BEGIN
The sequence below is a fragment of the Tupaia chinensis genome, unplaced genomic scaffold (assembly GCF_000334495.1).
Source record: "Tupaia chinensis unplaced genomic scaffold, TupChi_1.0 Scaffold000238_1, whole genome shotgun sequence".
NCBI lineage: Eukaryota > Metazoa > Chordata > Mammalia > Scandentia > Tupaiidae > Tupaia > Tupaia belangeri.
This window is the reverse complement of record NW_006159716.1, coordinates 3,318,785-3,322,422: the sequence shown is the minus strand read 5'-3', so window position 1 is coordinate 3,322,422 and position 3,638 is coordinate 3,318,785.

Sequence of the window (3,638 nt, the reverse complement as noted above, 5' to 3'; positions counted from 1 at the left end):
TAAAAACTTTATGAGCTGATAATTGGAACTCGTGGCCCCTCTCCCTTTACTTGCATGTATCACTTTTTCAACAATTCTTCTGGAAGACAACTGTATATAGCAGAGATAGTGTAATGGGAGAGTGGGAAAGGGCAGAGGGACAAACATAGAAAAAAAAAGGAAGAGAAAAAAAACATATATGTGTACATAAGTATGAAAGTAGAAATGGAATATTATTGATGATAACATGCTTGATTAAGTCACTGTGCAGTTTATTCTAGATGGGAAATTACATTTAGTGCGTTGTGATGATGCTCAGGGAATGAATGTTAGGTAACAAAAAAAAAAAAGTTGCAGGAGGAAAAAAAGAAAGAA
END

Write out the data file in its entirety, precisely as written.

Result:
The sequence below is a fragment of the Tupaia chinensis genome, unplaced genomic scaffold (assembly GCF_000334495.1).
Source record: "Tupaia chinensis unplaced genomic scaffold, TupChi_1.0 Scaffold000238_1, whole genome shotgun sequence".
NCBI lineage: Eukaryota > Metazoa > Chordata > Mammalia > Scandentia > Tupaiidae > Tupaia > Tupaia belangeri.
This window is the reverse complement of record NW_006159716.1, coordinates 3,318,785-3,322,422: the sequence shown is the minus strand read 5'-3', so window position 1 is coordinate 3,322,422 and position 3,638 is coordinate 3,318,785.

Sequence of the window (3,638 nt, the reverse complement as noted above, 5' to 3'; positions counted from 1 at the left end):
TAAAAACTTTATGAGCTGATAATTGGAACTCGTGGCCCCTCTCCCTTTACTTGCATGTATCACTTTTTCAACAATTCTTCTGGAAGACAACTGTATATAGCAGAGATAGTGTAATGGGAGAGTGGGAAAGGGCAGAGGGACAAACATAGAAAAAAAAAGGAAGAGAAAAAAAACATATATGTGTACATAAGTATGAAAGTAGAAATGGAATATTATTGATGATAACATGCTTGATTAAGTCACTGTGCAGTTTATTCTAGATGGGAAATTACATTTAGTGCGTTGTGATGATGCTCAGGGAATGAATGTTAGGTAACAAAAAAAAAAAAGTTGCAGGAGGAAAAAAAGAAAGAA